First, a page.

Why E-LEVY will deplete financial security

Financial security is one part of the puzzle that must be considered to complete the E-Levy argument.

One avenue of financial security is Pension.   Since the inception of the 3-tier scheme, there have been calls from all quarters, including the government, to rope in the informal sector.  So far, not much has been done on that front as we have only achieved 4% informal sector penetration of pension.

This meagre penetration has been achieved mainly through mobile money (Momo) transactions.  There has always been the battle of Momo charges on pension contributions into the private sector pensions, which is mainly the 3rd tier scheme. That issue remains unsolved and so currently, contributors pay charges on the contributions.  As if that is not enough, now E-levy pops up!  The general response to the mobile money transactions and contributors’ response to their pension schemes are a good sign of what will ensue when the E-levy is introduced.

Disadvantages of E-Levy: Some Statistics

The current pensions asset under management is estimated at  GH₵ 36 billion.  The portion under the private sector (2nd and 3rd tier) forms about 69% of the total pension assets.  This translates to approximately  GH₵ 25 billion for the 2nd & 3rd tier schemes, while the SSNIT 1st tier is estimated at  GH₵ 11 billion.  The private pension 2nd tier scheme commenced a widescale benefit payout from January 2020.  In spite of that, the private pension asset is more than the public pension purse (under SSNIT 1st tier scheme).

The future of pensions in Ghana, just like the fortunes of the nation, rests in the hands of the private sector of whom the majority are in the informal sector.  It is estimated that 70% of the workforce in the economy are in the private sector.  However, they form just about 4% of contributors.   Considering a workforce of an estimated 11 million people of which about 7.5 million are in the informal sector, and just a little above 300,000 persons are registered under any kind of formal pension scheme is a matter of great concern!

Disadvantages of E-Levy: Pushing the Agenda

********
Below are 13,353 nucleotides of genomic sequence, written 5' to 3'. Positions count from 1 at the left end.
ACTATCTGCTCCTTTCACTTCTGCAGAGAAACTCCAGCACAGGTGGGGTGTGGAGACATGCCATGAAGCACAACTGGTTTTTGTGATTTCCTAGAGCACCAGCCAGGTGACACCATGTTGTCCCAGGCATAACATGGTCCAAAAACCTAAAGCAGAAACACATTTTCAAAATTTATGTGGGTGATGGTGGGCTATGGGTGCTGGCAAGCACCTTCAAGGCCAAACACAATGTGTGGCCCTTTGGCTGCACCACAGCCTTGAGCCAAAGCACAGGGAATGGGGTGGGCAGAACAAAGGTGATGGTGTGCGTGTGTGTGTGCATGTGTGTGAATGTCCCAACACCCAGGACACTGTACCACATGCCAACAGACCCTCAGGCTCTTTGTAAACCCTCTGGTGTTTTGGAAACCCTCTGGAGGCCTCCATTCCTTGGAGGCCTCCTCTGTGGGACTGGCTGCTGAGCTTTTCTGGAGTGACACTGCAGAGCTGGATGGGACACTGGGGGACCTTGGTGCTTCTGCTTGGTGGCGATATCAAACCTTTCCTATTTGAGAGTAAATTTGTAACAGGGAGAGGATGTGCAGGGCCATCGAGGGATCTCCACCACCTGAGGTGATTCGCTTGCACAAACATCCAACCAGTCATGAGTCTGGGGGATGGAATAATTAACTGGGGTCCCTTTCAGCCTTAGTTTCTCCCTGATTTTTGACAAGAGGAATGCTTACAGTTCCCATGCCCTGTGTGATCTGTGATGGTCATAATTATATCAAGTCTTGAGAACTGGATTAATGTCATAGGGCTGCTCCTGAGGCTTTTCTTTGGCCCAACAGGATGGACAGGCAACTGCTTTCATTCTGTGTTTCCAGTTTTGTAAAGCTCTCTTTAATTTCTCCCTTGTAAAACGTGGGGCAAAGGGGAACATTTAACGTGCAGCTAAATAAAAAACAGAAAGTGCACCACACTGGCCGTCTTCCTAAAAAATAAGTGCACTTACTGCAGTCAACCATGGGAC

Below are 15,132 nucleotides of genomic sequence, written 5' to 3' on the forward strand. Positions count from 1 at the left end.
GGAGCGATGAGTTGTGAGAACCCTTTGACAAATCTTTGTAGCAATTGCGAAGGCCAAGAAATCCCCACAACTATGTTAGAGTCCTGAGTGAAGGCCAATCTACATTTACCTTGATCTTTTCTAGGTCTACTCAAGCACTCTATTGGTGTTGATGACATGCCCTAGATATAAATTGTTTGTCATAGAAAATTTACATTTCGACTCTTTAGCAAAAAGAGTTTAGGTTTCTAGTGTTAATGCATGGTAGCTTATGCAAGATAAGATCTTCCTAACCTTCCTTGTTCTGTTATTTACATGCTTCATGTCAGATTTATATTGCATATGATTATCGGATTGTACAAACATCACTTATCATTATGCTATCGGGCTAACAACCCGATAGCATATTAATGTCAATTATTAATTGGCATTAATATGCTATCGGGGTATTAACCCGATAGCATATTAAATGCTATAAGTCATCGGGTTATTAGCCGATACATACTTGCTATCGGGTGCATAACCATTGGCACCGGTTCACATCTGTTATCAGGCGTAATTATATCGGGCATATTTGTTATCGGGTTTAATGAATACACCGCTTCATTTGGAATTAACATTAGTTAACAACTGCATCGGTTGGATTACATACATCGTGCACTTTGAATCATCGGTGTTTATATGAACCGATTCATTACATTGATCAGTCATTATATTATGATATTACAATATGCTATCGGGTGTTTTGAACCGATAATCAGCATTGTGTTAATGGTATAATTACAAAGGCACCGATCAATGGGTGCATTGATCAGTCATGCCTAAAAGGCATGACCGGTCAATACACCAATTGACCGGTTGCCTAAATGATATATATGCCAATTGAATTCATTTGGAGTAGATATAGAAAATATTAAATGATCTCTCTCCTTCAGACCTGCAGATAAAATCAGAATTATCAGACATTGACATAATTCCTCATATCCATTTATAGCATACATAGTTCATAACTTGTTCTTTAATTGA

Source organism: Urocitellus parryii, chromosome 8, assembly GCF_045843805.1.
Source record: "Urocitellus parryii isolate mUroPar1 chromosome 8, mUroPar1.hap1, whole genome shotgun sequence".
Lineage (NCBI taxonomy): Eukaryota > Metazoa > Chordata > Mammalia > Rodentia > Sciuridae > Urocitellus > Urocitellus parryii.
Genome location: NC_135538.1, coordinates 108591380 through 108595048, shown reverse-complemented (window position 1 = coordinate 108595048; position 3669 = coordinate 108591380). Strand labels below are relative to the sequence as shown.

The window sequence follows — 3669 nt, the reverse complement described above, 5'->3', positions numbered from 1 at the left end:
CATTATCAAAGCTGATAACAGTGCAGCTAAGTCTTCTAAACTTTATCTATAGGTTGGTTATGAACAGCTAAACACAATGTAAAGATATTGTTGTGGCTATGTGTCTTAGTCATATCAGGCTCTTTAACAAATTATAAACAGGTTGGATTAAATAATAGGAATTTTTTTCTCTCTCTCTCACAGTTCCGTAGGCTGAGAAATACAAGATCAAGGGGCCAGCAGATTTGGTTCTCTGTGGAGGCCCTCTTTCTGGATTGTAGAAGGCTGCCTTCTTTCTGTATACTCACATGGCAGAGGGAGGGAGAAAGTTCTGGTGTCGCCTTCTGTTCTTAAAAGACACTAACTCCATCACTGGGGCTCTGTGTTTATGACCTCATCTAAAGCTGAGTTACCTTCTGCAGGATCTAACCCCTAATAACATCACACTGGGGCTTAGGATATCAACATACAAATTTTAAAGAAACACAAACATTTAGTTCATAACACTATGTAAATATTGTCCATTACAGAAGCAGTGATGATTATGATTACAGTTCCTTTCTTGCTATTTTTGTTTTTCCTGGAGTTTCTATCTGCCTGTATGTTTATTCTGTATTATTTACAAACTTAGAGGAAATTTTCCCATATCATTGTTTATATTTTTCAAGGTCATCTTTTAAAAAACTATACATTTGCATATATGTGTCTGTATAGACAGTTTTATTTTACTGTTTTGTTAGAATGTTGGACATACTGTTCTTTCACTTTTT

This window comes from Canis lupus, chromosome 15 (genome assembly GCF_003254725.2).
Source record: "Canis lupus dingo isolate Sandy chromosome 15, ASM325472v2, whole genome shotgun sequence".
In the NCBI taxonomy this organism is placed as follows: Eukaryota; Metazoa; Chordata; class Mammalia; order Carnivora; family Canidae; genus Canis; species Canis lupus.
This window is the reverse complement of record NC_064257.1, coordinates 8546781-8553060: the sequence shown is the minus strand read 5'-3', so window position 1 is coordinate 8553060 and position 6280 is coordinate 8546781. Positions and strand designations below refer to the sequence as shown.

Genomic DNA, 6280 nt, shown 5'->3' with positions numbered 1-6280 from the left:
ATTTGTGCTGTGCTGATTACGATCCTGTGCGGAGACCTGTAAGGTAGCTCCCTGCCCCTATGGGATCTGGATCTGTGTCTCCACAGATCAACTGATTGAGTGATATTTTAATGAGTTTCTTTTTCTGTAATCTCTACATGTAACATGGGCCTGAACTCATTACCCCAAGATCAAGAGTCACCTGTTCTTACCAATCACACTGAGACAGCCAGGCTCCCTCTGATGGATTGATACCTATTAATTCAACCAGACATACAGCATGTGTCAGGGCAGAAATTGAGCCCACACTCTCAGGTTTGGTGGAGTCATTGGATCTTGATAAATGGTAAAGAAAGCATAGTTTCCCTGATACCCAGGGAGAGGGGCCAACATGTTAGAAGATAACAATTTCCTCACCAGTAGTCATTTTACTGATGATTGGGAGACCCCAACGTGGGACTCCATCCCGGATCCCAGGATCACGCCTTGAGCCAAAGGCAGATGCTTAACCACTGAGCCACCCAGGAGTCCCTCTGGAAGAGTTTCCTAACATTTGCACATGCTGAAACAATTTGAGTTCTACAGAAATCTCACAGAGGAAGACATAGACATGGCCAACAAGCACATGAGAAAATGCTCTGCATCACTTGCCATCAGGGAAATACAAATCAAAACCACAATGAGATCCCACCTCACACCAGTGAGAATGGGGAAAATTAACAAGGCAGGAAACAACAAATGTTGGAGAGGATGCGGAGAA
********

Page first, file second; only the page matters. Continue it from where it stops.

In pushing this informal pension agenda, the most important function of all is the collection of the funds.  It is an overly costly operational exercise for the trustee firms to resort to manual means of collection.  The option left for them is the electronic means of payment.  Can we imagine how the private pension assets will grow if we can achieve a 10% penetration of the informal sector?  However, this potential will be massively threatened with the advent of E-levy. The overall cost of the contribution (charges plus tax) through the mobile money will deter the informal sector from contributing.

Charges as high as 2.5% (2.75% whichever applies) will kill the desire to contribute. Considering the (still) low confidence in the financial sector and the rather low appetite for risk associated with the informal sector, this phenomenon is likely to play.

It is very likely that trustees who are engaged in informal sector pension, have already started seeing a negative response to the levy.  Redemptions will shoot up, while contributions will reduce. The level of withdrawals from the 3rd tier pension funds based on E-Levy ‘fears’ cannot be ignored.  The added agony is when the contributors begin to see such charges applied to their contributions.

The recorded drop (GH₵ 3 billion) in Momo transactions between November 2021 – December 2021 may be proof of our fears.

Disadvantages of E-Levy: Threat to financial Security

The E-Levy will hamper the readiness of the informal sector to contribute to the private pension scheme.  This is a threat to financial security.  The issue of low pension coverage for the informal sector is itself a menace.  Any situation that threatens it further should be reconsidered.

This is also some form of loss to the government as approximately 90% of the private pension funds reside in the bosom of the government in the form of bills, bonds and quasi bonds.  It will serve the government’s own interest to bring up ways to enhance the collection of funds into the pension industry where the potential exists.  E-Levy is definitely not one of them.


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